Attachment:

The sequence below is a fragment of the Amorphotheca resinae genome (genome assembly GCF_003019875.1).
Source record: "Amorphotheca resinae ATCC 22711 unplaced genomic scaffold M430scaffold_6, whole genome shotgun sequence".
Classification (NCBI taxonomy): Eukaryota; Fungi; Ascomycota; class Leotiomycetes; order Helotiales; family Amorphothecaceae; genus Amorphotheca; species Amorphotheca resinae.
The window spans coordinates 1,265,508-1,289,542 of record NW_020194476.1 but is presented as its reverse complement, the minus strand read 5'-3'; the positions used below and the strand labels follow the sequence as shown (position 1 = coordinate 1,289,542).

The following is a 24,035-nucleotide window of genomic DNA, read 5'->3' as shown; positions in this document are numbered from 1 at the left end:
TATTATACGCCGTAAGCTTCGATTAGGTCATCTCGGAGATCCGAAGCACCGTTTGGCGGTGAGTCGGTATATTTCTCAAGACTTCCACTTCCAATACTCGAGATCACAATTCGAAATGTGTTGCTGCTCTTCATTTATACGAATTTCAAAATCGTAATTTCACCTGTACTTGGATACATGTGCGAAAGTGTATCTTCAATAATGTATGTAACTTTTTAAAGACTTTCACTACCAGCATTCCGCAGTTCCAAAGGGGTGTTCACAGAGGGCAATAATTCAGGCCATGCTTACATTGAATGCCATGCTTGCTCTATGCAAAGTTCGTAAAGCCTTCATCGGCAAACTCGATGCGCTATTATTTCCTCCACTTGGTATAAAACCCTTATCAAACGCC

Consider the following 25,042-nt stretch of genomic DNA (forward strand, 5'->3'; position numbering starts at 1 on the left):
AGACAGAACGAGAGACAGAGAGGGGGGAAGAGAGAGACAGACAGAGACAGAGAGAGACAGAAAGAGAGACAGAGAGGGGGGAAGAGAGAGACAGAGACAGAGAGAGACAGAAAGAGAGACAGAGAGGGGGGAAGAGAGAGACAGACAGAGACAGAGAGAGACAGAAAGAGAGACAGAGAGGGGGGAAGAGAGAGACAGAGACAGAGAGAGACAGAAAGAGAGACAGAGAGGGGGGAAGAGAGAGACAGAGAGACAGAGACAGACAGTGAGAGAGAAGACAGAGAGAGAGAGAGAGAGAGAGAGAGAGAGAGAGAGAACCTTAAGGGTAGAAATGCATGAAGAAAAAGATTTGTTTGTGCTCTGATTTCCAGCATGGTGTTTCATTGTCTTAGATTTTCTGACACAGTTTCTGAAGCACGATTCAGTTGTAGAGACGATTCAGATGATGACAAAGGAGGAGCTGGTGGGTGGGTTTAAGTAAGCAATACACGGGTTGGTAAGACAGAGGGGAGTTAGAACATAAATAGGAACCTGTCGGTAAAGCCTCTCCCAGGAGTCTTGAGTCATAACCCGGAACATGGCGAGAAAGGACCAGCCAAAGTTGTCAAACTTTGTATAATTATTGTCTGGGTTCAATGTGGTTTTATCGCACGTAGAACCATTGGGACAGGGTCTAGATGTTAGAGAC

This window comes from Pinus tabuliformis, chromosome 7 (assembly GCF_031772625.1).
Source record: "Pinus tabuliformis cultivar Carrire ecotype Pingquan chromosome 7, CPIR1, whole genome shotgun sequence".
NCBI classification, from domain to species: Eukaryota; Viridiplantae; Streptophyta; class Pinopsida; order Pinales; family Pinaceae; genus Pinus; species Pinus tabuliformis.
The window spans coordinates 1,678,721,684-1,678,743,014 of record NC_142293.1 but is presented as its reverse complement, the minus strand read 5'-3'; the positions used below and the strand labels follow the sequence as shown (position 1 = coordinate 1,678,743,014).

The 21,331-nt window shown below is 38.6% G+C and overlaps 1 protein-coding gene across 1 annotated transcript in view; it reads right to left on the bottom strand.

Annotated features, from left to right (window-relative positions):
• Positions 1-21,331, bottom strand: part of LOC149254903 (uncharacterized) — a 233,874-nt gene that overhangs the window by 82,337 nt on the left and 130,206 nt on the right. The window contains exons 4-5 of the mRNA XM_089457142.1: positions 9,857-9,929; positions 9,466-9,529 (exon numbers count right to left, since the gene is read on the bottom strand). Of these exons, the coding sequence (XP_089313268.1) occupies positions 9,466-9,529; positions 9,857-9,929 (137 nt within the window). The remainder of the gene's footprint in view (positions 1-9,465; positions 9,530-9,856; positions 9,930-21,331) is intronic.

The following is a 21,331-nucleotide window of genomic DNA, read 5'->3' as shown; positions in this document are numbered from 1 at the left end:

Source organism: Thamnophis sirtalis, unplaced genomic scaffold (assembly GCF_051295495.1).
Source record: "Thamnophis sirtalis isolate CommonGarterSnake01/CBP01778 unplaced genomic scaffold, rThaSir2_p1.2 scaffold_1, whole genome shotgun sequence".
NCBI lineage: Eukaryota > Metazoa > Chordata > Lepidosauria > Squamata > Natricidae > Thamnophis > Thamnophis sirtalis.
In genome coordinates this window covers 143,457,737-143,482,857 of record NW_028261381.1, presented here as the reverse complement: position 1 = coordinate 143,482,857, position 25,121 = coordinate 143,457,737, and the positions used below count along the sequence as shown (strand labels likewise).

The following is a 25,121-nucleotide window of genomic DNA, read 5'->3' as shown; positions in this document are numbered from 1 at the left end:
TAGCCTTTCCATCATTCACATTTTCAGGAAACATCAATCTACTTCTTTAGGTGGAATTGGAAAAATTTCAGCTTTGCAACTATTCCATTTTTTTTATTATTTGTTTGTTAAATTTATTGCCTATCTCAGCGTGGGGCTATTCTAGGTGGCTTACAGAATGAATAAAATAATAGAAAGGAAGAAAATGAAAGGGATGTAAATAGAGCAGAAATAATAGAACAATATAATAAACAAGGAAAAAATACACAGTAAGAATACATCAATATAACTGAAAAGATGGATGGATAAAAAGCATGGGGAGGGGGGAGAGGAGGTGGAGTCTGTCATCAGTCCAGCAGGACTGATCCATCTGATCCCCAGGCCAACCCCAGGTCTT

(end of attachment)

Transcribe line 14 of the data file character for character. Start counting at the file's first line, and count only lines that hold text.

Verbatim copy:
Annotated features, from left to right (window-relative positions):